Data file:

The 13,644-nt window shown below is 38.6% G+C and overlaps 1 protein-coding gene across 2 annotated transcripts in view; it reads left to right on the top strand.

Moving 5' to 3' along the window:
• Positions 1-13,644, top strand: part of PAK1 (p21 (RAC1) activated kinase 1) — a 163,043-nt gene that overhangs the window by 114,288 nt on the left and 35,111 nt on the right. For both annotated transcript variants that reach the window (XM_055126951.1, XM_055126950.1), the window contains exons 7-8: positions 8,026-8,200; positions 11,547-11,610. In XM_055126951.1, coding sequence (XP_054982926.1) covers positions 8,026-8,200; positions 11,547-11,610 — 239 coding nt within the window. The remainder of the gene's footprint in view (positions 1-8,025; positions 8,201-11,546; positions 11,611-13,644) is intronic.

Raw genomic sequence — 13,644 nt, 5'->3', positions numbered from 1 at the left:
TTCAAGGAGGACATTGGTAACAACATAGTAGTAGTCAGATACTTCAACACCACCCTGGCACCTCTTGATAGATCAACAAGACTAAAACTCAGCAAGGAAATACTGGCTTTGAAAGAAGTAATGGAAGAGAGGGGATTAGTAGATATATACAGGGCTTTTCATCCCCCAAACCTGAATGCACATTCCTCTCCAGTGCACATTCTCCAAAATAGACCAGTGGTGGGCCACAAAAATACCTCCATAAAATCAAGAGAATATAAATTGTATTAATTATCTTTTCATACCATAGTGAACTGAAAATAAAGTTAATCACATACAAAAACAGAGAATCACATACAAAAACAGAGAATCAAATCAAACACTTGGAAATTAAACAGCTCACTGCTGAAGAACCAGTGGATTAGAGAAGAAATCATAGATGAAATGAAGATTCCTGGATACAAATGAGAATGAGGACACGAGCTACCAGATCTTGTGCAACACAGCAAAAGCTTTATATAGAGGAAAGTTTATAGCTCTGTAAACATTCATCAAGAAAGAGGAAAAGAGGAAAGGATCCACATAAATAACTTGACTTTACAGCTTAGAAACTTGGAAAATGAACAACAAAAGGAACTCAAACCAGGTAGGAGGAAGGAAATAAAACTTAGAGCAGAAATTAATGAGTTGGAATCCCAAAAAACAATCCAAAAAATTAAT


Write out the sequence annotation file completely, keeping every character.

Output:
The 13,644-nt window shown below is 38.6% G+C and overlaps 1 protein-coding gene across 2 annotated transcripts in view; it reads left to right on the top strand.

Moving 5' to 3' along the window:
• Positions 1-13,644, top strand: part of PAK1 (p21 (RAC1) activated kinase 1) — a 163,043-nt gene that overhangs the window by 114,288 nt on the left and 35,111 nt on the right. For both annotated transcript variants that reach the window (XM_055126951.1, XM_055126950.1), the window contains exons 7-8: positions 8,026-8,200; positions 11,547-11,610. In XM_055126951.1, coding sequence (XP_054982926.1) covers positions 8,026-8,200; positions 11,547-11,610 — 239 coding nt within the window. The remainder of the gene's footprint in view (positions 1-8,025; positions 8,201-11,546; positions 11,611-13,644) is intronic.

Raw genomic sequence — 13,644 nt, 5'->3', positions numbered from 1 at the left:
TTCAAGGAGGACATTGGTAACAACATAGTAGTAGTCAGATACTTCAACACCACCCTGGCACCTCTTGATAGATCAACAAGACTAAAACTCAGCAAGGAAATACTGGCTTTGAAAGAAGTAATGGAAGAGAGGGGATTAGTAGATATATACAGGGCTTTTCATCCCCCAAACCTGAATGCACATTCCTCTCCAGTGCACATTCTCCAAAATAGACCAGTGGTGGGCCACAAAAATACCTCCATAAAATCAAGAGAATATAAATTGTATTAATTATCTTTTCATACCATAGTGAACTGAAAATAAAGTTAATCACATACAAAAACAGAGAATCACATACAAAAACAGAGAATCAAATCAAACACTTGGAAATTAAACAGCTCACTGCTGAAGAACCAGTGGATTAGAGAAGAAATCATAGATGAAATGAAGATTCCTGGATACAAATGAGAATGAGGACACGAGCTACCAGATCTTGTGCAACACAGCAAAAGCTTTATATAGAGGAAAGTTTATAGCTCTGTAAACATTCATCAAGAAAGAGGAAAAGAGGAAAGGATCCACATAAATAACTTGACTTTACAGCTTAGAAACTTGGAAAATGAACAACAAAAGGAACTCAAACCAGGTAGGAGGAAGGAAATAAAACTTAGAGCAGAAATTAATGAGTTGGAATCCCAAAAAACAATCCAAAAAATTAAT